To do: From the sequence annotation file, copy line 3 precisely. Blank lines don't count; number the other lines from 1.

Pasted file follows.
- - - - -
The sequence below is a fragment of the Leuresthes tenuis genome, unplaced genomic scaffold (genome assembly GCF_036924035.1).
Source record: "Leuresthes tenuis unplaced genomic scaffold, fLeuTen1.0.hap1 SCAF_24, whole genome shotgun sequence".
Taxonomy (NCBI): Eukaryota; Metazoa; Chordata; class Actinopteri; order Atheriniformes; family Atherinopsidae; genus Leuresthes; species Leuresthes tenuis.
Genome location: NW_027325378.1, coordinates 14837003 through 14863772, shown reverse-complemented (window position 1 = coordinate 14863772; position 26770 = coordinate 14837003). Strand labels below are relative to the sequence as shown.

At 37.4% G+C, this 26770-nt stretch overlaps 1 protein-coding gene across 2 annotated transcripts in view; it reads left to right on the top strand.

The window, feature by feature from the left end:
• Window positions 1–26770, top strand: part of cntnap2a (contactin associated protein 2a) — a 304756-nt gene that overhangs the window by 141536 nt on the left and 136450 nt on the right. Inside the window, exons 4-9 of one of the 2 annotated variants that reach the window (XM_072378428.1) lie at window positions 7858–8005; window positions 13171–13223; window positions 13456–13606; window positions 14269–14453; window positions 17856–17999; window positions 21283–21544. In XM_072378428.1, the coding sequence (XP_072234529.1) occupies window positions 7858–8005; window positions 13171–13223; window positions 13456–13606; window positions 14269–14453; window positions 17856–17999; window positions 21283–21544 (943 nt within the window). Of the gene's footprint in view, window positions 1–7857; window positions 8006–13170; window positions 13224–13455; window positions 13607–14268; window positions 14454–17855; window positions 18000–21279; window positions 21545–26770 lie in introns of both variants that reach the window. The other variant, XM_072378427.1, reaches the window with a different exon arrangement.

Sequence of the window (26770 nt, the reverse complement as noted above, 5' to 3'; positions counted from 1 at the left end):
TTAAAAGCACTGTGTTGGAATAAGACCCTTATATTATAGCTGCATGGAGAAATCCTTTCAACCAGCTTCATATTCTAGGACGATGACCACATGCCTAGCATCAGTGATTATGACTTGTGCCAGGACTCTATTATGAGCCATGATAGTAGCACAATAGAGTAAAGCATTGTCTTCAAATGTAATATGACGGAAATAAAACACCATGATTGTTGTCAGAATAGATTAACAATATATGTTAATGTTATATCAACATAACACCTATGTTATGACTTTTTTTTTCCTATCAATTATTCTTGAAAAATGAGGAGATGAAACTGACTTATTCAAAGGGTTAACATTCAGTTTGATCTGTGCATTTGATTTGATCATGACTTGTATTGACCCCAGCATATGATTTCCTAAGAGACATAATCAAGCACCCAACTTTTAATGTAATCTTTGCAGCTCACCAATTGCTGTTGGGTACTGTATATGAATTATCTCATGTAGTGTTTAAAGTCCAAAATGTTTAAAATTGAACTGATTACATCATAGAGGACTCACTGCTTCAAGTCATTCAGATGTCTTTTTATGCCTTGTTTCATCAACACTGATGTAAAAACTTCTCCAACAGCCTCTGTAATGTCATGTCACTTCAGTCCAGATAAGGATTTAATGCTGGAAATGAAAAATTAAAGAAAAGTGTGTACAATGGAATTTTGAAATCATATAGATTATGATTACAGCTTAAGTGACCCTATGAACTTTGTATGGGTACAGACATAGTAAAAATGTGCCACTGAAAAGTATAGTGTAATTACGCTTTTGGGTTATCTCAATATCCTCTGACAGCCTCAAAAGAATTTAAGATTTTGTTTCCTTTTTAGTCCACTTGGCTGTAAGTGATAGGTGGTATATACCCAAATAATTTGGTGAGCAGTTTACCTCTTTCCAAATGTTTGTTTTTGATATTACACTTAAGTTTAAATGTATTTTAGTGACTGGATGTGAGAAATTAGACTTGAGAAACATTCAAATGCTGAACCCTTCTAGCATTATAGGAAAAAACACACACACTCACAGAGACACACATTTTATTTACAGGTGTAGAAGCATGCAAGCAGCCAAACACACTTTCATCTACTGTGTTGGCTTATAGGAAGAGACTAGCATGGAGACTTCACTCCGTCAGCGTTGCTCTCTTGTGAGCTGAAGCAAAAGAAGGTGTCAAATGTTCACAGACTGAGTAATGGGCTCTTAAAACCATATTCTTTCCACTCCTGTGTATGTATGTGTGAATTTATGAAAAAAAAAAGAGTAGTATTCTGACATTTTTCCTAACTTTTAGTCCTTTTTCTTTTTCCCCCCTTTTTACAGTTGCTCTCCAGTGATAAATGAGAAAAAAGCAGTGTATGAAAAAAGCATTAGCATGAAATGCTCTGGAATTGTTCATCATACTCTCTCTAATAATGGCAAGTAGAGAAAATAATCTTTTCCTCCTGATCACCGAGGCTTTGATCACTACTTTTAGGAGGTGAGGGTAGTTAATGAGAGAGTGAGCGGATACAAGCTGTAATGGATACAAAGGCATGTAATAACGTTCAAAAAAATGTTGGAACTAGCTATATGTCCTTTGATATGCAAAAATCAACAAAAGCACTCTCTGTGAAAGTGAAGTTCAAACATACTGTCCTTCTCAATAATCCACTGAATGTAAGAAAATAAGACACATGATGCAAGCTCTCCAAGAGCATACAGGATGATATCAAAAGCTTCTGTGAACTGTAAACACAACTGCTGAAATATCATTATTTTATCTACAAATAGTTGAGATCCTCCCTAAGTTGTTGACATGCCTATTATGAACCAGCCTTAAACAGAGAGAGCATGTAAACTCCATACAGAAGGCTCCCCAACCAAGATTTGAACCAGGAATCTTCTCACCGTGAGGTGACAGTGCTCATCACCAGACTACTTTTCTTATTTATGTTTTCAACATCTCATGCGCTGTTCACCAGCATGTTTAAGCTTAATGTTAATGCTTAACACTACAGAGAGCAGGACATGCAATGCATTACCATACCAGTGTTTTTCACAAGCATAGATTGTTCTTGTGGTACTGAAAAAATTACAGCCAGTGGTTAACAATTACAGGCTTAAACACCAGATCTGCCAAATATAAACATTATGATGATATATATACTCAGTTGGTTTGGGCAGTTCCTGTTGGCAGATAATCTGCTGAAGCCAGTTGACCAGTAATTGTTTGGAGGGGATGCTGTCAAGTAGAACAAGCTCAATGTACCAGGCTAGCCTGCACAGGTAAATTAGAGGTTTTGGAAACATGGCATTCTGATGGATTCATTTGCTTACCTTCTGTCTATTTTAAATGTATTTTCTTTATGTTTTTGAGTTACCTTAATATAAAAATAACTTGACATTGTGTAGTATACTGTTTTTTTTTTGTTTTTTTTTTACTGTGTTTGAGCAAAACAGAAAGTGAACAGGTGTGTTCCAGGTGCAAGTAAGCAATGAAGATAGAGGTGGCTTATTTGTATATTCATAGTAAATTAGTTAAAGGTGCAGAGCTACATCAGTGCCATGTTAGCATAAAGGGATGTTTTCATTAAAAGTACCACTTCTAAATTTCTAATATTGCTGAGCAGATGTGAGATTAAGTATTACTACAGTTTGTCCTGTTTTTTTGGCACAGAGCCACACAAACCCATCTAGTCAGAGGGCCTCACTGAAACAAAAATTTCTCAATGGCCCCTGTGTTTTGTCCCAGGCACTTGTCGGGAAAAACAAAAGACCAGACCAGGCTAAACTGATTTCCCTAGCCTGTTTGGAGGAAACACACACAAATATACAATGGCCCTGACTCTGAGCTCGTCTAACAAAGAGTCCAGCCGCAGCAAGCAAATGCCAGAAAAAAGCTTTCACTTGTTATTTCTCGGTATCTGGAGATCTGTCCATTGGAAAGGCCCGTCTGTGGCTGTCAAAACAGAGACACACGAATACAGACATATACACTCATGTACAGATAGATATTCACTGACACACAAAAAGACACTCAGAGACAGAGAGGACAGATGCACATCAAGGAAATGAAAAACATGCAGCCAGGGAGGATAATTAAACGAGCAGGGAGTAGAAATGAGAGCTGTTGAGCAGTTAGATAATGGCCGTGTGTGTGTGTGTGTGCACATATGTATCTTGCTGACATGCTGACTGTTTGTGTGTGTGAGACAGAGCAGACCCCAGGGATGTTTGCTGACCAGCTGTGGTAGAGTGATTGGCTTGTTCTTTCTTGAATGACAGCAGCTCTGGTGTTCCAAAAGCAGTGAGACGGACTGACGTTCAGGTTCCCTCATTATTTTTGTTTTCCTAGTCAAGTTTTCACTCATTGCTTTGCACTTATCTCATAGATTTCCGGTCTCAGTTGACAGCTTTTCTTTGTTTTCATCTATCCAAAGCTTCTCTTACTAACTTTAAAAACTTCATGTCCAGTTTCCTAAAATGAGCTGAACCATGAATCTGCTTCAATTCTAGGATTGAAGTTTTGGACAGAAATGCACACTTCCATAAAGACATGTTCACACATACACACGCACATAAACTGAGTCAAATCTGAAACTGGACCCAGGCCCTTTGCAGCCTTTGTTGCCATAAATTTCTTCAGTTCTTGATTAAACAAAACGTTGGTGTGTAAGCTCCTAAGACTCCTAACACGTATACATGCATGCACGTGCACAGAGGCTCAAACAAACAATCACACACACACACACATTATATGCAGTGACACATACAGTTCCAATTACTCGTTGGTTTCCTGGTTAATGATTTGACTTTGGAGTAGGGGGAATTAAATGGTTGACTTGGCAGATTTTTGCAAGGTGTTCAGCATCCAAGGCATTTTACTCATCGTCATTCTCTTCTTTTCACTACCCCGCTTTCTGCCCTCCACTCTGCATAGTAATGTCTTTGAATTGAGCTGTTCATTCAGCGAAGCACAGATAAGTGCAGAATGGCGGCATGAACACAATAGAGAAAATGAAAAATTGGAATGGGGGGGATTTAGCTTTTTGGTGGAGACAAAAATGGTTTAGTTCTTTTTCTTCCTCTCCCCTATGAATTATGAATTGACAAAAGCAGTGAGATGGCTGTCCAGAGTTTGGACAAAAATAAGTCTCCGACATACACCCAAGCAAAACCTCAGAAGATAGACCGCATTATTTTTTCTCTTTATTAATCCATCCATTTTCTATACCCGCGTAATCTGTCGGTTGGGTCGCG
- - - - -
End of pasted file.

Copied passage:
Taxonomy (NCBI): Eukaryota; Metazoa; Chordata; class Actinopteri; order Atheriniformes; family Atherinopsidae; genus Leuresthes; species Leuresthes tenuis.